As I’ve been driving around the South sampling barbecue, I regularly alternate between half-century-old joints and brand new, upscale smokehouses. Experienced back-to-back, the contrasts between the older and newer modes of barbecue can be striking.
The classic places hew closely to the preferred meats of their region—pork in the Carolinas, beef in Texas—and usually offer just a single flavor of sauce and a handful of sides. The newer spots, which I’ve taken to calling nouveau ‘cue, are more liberal in their choice of meats as well as with sauces they serve alongside. Brisket is no longer found just west of the Mississippi, and turkey, sausage, and chicken are commonplace. Just about everyone is pulling pork shoulders and slow-smoking ribs these days, and a six pack of sauce bottles, each a different hue, often awaits at your table.
One additional difference between old and new has started to stand out for me lately, and it’s a matter of proportion. The old-school places tend to be quite modest in the variety and amount of food served. One or two choices of meat, served on a sandwich or on a plate with a couple of side options and perhaps a hamburger or hotdog for those not into barbecue. And the portions are downright modest: four to six ounces of meat on a sandwich, and similar sized scoop on a plate or a tray.
Not so in the nouveau ‘cue world. Variety is the order of the day, with a half dozen meats, a score of sides, and a full slate of appetizers, too. Who really needs those appetizers isn’t exactly clear, for the big combination platters arrive groaning with enough smoked meat to feed a junior varsity football team. The sandwiches cram softball-sized mounds of pulled pork or sliced brisket between fat Kaiser rolls, with toothpicks or even big steak knives plunged through the tops just to keep the content together until the first bite.
There’s an extreme devil-may-care aesthetic in the nouveau ‘cue world—barbecue as a culinary thrill ride. And like the multi-loop inverted roller coasters at the big theme parks, you’ll likely wait in line for nearly an eternity just for the experience, especially if you’re dining in a hip barbecue center like Austin, Texas, where people apparently are not only really hungry but have plenty of free time on their hands.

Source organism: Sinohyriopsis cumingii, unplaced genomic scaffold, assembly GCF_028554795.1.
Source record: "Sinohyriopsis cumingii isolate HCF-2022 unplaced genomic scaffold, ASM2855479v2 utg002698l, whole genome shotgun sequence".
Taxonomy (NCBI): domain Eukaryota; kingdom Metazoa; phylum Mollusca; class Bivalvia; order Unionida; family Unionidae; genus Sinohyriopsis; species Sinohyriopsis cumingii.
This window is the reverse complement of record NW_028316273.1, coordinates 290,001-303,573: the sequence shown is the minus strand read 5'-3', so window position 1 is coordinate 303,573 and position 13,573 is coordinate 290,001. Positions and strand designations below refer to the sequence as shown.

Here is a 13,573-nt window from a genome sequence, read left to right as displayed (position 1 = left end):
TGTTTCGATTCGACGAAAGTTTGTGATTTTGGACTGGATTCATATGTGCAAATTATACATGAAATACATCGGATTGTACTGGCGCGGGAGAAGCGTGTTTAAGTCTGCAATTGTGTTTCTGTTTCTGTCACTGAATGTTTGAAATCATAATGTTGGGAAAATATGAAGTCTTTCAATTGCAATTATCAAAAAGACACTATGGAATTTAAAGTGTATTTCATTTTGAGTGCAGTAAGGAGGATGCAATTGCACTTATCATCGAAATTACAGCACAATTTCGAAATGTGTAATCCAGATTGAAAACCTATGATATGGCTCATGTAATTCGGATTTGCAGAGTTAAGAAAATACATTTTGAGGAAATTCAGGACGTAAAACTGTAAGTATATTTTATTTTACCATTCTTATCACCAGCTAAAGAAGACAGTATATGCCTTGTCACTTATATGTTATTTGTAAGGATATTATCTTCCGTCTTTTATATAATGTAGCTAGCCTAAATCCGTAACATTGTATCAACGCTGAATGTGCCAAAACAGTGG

That aesthetic has now spread far outside of Texas, with brisket being elevated to the pinnacle of esteem and the central Texas meat-market style coming to represent in the popular imagination of the dominant mode of American barbecue. It’s a carnivore’s carnival: mounds of beef, ribs, sausage, and pork ordered by the pound and piled one after another onto stainless steel trays and brown butcher paper to be eaten with the hands, fingers dripping with grease.
I suspect this super-sizing of barbecue is related to a larger backlash against the constant nutritional scolding against fats and meat we’ve been hearing for decades now. If a 4 ounce patty on a burger is tasty, why not bump it up to half pound or more? And instead of topping it with just three strips of bacon, let’s pile on nine! If a pile of sliced brisket with the fat cap still on seems indulgent, why not kick it up one more notch with a massive prime-grade beef rib glistening with fat, a big Flintstone-style bone still attached?
Social-media-driven food fads—the Cronut, Shake Shack, food trucks, and, yes, even Franklin Barbecue in Austin—have played a role, too, prompting trend-conscious diners to queue up for hours to eat the next new thing because that’s what everyone else is doing. And if you are going to wait for hours in a line for something to eat, the reward waiting at the front better be a sheer over-the-top experience.
Against that whole backdrop, there’s something refreshing about getting out onto the twisting two-lane highways and visiting the less-celebrated parts of the barbecue South, where you can duck into old-school places like Fresh Air in Jackson, Georgia, or Knoth’s in Grand Rivers, Kentucky. The sandwiches are modest in proportion, and you rarely wait longer than two minutes to order. You leave with a belly that’s satisfied but not groaning, ready to get on with the rest of your day instead of having to lay down in a cool, dark room for a nap.
So let’s praise the modest barbecue sandwich and the compact Piedmont-style barbecue tray. There’s a time and a place for the culinary thrill ride—the lightning-fast coaster with double helix turns and a 300 foot drop. When it comes to everyday barbecue, though, sometimes a little goes a very long way.